We celebrated a little early with family this year, so Rob and I had a quiet and cozy Thanksgiving for two on the actual holiday. I decided to shake things up a bit since we had the traditional turkey and sweet potatoes and all of that last week. For our own little celebration, we had Roasted Pheasant with Chestnuts, Wild Rice and Fennel, Frisée Salad with Blue Cheese, Walnut and Cranberry Crostini and a Pumpkin Cake Roll with Cream Cheese Frosting. If you would like to try something off the beaten path for your holidays, we both thought all three were exceptional! The recipes were twists on the traditional fare, so it still felt like Thanksgiving, but it was fun to try a few new things.
The frisée salad was a festive little starter for our meal. I have to admit, I am not a big cranberry sauce fan, and so the addition of dried cranberries on the crostini was my version of “cranberry sauce.” 😉 I used quite a bit less blue cheese than the original recipe called for, and I was actually able to find a reduced fat cheese by Stella that had a very full flavor. I also used a baguette instead of ciabatta since I liked the size better, and it has fewer holes to let the goodies fall through ;). I made the whole recipe for the crostini, so as to have leftovers as snacks in the coming days.
Frisée Salad with Blue Cheese, Walnut, and Cranberry Crostini
Adapted from Bon Appétit magazine
24 ½ or ¼ inch-thick slices of a French baguette, depending on your preference
3 tablespoons walnut oil, divided
1/2 cup chopped toasted walnuts
1/4 cup reduced fat blue cheese, crumbled
5 tablespoons minced shallots, divided
1/3 cup dried cranberries
1 bunch of frisée lettuce
1 teaspoon red wine vinegar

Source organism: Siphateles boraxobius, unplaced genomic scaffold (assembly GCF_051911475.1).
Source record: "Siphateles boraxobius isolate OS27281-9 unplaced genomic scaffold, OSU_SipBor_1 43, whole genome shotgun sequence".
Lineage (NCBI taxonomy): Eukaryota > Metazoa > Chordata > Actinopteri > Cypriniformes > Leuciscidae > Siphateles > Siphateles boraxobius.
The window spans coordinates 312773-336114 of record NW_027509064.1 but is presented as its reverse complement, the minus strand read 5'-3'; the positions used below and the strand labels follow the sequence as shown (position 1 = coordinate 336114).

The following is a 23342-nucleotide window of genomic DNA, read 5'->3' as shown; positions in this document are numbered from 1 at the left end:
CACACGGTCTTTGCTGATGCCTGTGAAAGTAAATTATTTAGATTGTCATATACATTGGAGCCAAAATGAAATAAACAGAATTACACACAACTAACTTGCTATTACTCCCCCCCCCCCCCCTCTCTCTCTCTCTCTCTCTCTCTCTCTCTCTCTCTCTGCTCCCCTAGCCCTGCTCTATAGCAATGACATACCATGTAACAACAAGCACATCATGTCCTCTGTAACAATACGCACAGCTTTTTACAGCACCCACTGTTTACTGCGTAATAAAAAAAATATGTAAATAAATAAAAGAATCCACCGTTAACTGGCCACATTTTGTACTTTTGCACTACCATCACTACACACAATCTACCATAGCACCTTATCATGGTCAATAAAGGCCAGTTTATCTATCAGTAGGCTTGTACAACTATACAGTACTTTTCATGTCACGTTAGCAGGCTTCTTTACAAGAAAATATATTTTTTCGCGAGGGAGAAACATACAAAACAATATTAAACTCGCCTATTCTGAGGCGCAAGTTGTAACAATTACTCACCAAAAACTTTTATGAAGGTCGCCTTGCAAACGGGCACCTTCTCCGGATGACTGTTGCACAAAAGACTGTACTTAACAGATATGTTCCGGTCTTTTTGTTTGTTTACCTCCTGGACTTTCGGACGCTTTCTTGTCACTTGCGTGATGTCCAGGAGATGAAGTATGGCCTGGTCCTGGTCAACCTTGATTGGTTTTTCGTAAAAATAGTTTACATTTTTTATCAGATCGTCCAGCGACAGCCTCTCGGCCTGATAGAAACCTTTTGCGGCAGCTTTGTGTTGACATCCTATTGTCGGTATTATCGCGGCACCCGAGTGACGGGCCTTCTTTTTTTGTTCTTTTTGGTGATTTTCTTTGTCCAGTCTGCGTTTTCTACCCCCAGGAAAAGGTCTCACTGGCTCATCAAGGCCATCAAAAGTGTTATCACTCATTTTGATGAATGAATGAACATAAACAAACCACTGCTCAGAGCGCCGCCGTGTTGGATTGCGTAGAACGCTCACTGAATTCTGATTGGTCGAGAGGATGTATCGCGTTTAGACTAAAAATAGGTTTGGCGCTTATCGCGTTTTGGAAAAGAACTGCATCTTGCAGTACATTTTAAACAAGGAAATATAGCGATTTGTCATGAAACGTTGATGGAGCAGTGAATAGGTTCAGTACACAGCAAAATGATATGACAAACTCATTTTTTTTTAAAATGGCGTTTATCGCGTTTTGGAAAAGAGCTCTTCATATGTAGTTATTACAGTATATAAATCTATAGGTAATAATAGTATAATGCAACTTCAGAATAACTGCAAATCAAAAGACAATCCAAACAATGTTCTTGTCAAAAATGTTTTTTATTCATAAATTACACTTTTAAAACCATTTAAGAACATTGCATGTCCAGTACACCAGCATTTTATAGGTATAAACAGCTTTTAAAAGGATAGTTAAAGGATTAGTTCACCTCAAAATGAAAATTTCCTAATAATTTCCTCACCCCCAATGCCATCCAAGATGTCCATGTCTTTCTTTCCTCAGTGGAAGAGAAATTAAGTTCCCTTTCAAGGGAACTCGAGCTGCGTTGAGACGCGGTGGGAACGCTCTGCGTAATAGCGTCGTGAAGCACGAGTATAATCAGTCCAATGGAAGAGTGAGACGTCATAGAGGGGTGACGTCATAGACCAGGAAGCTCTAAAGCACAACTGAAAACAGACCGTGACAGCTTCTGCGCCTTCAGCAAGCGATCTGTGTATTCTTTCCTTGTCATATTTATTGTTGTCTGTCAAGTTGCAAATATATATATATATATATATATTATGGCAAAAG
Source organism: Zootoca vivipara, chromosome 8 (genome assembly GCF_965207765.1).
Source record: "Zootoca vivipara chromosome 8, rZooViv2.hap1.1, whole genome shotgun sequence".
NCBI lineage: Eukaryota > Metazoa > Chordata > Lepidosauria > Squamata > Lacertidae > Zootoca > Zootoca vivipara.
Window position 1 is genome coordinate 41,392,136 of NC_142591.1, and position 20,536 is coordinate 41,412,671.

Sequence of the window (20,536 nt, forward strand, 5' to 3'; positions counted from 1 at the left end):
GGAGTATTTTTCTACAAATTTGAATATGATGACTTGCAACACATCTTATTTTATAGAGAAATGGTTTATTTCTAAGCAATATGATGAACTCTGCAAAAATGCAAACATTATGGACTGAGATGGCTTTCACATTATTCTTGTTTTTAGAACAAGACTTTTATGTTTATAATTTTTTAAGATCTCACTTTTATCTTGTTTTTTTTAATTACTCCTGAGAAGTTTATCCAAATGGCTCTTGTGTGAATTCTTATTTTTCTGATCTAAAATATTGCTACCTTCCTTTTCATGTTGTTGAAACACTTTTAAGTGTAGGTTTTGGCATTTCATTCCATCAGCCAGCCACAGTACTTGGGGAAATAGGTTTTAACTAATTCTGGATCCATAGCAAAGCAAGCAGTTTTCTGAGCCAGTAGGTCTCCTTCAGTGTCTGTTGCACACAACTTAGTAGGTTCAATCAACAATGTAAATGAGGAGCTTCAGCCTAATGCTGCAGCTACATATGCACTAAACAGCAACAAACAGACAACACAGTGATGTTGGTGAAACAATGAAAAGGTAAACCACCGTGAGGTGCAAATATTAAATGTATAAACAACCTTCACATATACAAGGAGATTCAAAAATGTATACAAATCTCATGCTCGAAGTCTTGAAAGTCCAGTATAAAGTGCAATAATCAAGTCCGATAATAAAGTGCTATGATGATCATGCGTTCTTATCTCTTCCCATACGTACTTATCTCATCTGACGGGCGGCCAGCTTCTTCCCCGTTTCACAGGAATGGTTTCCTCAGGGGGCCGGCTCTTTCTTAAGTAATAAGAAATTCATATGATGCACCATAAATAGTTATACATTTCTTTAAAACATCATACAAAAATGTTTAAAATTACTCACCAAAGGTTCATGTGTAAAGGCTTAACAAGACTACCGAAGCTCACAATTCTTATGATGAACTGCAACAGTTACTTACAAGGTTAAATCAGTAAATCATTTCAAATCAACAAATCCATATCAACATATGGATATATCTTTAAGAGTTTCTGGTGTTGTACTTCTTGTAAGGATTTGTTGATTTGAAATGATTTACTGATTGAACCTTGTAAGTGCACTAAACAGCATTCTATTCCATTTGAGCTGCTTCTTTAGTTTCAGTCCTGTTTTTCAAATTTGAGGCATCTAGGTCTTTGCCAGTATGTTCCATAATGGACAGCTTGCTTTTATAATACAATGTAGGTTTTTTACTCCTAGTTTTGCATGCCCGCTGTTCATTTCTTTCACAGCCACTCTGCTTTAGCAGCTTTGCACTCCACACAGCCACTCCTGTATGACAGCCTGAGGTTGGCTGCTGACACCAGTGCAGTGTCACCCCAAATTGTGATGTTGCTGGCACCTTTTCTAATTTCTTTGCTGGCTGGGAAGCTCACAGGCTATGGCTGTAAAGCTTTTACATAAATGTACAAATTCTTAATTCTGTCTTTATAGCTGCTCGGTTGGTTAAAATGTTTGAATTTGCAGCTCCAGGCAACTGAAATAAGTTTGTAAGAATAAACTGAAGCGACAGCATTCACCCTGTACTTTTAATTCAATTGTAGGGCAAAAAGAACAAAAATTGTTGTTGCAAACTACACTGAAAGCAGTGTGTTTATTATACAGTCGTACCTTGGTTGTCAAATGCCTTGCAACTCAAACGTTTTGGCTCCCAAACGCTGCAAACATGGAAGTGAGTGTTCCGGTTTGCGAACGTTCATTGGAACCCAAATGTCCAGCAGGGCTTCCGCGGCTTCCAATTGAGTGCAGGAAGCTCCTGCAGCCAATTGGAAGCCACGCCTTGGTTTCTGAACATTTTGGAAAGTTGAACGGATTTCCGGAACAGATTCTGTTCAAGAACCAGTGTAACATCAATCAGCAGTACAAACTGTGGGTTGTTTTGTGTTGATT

Preheat oven to 400°F. Arrange bread slices on baking sheet. Brush bread slices on top side with 2 tablespoons walnut oil. Bake until crisp, about 5 minutes.
Mix walnuts, cheese, 4 tablespoons shallots, and dried cranberries in medium bowl. Sprinkle mixture on toasts. Bake until cheese melts, about 4 minutes.
Meanwhile, combine frisée, 1 tablespoon shallots, 1 tablespoon walnut oil, and vinegar in bowl. Serve with crostini on top of the frisée.
For the pheasant dish, I followed the recipe pretty closely. I did omit the butter when called for and used olive oil instead. I also needed to cook the pheasant longer than 40 minutes to get the breast meat to 160 degrees. If you haven’t ever had pheasant before (like we hadn’t) it has a very mild taste, but it is definitely not chicken or turkey. It was less gamey than I expected. A nice refreshing change from our usual poultry choices :). The sizes of the pheasants were also perfect for two with leftovers. I used two little 2 lb birds. (If you are in the Seattle area, Don and Joe’s Meats in Pike Place Market carries pheasant along with many other specialty meats. It’s a fun place to visit if you are looking for a little culinary adventure!)
Roasted Pheasant with Chestnuts, Wild Rice and Fennel
Adapted from MarthaStewart.com
2 cups fresh chestnuts
3/4 cup wild rice
1 teaspoon salt, plus more to taste
2 pheasants (about 2 pounds each)
1/4 cup fresh rosemary, finely chopped
1 clove garlic, minced
6 shallots, 2 minced and 4 slivered lengthwise
Freshly ground pepper
2 tablespoons plus 2 teaspoons olive oil
2 fennel bulbs (about 8 ounces each), sliced thinly crosswise
1 cup homemade chicken stock, or canned low-sodium chicken broth, skimmed of fat